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Theory in Biosciences

, 128:191 | Cite as

Symbiogenesis, natural selection, and the dynamic Earth

  • U. Kutschera
Original Paper

Abstract

One century ago, Constantin S. Mereschkowsky introduced the symbiogenesis theory for the origin of chloroplasts from ancient cyanobacteria which was later supplemented by Ivan E. Wallin’s proposal that mitochondria evolved from once free-living bacteria. Today, this Mereschkowsky–Wallin principle of symbiogenesis, which is also known as the serial primary endosymbiosis theory, explains the evolutionary origin of eukaryotic cells and hence the emergence of all eukaryotes (protists, fungi, animals and plants). In 1858, the concept of natural selection was described independently by Charles Darwin and Alfred R. Wallace. In the same year, Antonio Snider-Pellegrini proposed the idea of shifting continents, which was later expanded by Alfred Wegener, who published his theory of continental drift eight decades ago. Today, directional selection is accepted as the major cause of adaptive evolution within natural populations of micro- and macro-organisms and the theory of the dynamic Earth (plate tectonics) is well supported. In this article, I combine the processes and principles of symbiogenesis, natural selection and the dynamic Earth and propose an integrative ‘synade-model’ of macroevolution which takes into account organisms from all five Kingdoms of life.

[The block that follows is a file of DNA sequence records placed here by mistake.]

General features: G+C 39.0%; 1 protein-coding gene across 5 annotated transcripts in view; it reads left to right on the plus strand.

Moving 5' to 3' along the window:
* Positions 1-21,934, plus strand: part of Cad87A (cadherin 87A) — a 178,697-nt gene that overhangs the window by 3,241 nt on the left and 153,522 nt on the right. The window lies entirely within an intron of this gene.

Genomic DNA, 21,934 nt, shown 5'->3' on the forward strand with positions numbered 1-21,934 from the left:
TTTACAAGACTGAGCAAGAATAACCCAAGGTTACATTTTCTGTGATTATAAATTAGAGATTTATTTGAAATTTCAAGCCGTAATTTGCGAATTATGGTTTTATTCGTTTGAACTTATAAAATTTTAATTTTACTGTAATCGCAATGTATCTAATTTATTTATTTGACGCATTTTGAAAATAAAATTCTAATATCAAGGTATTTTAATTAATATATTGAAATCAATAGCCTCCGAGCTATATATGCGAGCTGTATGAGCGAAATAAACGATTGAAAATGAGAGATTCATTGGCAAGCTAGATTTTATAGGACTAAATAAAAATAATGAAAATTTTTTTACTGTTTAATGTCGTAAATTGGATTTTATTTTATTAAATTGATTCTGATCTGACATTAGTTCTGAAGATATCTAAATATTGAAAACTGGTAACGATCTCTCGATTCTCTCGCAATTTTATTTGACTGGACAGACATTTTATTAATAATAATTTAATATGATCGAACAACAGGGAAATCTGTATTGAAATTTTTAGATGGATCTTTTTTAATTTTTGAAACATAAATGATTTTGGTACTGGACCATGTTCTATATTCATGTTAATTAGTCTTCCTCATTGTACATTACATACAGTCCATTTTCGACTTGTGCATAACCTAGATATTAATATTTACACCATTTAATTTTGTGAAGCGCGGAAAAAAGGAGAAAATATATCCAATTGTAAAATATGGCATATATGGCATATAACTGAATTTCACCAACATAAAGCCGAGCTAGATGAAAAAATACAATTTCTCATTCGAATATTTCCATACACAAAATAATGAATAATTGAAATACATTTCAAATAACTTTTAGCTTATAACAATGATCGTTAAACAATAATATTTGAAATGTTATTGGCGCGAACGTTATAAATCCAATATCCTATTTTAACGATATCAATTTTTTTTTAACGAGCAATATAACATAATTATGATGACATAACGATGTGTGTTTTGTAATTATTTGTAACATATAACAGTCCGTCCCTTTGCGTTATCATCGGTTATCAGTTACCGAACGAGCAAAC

Keywords

Darwin Dynamic Earth Macroevolution Natural selection Symbiogenesis Synade-model 

Notes

Acknowledgments

I thank Prof. J. Jost (MPI Mathematics in the Sciences, Leipzig, Germany) for helpful comments on an earlier version of the manuscript and the Alexander von Humboldt-Stiftung (Bonn, Germany) for financial support (AvH-fellowship 2007/Stanford, California, USA).

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Copyright information

© Springer-Verlag 2009

Authors and Affiliations

  1. 1.Institute of BiologyUniversity of KasselKasselGermany

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